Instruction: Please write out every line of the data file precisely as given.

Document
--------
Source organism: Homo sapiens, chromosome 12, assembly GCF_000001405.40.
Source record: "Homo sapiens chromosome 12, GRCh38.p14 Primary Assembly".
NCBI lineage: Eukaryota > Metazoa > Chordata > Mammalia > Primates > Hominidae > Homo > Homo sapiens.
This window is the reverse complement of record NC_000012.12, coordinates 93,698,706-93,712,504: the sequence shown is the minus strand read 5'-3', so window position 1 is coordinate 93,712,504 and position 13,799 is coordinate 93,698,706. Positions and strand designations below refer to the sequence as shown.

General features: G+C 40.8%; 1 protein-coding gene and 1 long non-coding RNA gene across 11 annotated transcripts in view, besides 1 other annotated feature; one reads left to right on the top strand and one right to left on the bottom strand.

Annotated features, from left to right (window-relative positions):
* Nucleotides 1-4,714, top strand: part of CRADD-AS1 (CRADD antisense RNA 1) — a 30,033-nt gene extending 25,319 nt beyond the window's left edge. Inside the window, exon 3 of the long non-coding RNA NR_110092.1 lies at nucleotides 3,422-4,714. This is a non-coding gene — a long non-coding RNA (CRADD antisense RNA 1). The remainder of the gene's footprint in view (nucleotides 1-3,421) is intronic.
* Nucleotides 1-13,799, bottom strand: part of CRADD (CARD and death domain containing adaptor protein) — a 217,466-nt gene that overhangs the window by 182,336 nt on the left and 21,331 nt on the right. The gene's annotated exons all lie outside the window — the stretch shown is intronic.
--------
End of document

Source organism: Homo sapiens, chromosome 12, assembly GCF_000001405.40.
Source record: "Homo sapiens chromosome 12, GRCh38.p14 Primary Assembly".
NCBI lineage: Eukaryota > Metazoa > Chordata > Mammalia > Primates > Hominidae > Homo > Homo sapiens.
This window is the reverse complement of record NC_000012.12, coordinates 93,698,706-93,712,504: the sequence shown is the minus strand read 5'-3', so window position 1 is coordinate 93,712,504 and position 13,799 is coordinate 93,698,706. Positions and strand designations below refer to the sequence as shown.

General features: G+C 40.8%; 1 protein-coding gene and 1 long non-coding RNA gene across 11 annotated transcripts in view, besides 1 other annotated feature; one reads left to right on the top strand and one right to left on the bottom strand.

Annotated features, from left to right (window-relative positions):
* Nucleotides 1-4,714, top strand: part of CRADD-AS1 (CRADD antisense RNA 1) — a 30,033-nt gene extending 25,319 nt beyond the window's left edge. Inside the window, exon 3 of the long non-coding RNA NR_110092.1 lies at nucleotides 3,422-4,714. This is a non-coding gene — a long non-coding RNA (CRADD antisense RNA 1). The remainder of the gene's footprint in view (nucleotides 1-3,421) is intronic.
* Nucleotides 1-13,799, bottom strand: part of CRADD (CARD and death domain containing adaptor protein) — a 217,466-nt gene that overhangs the window by 182,336 nt on the left and 21,331 nt on the right. The gene's annotated exons all lie outside the window — the stretch shown is intronic.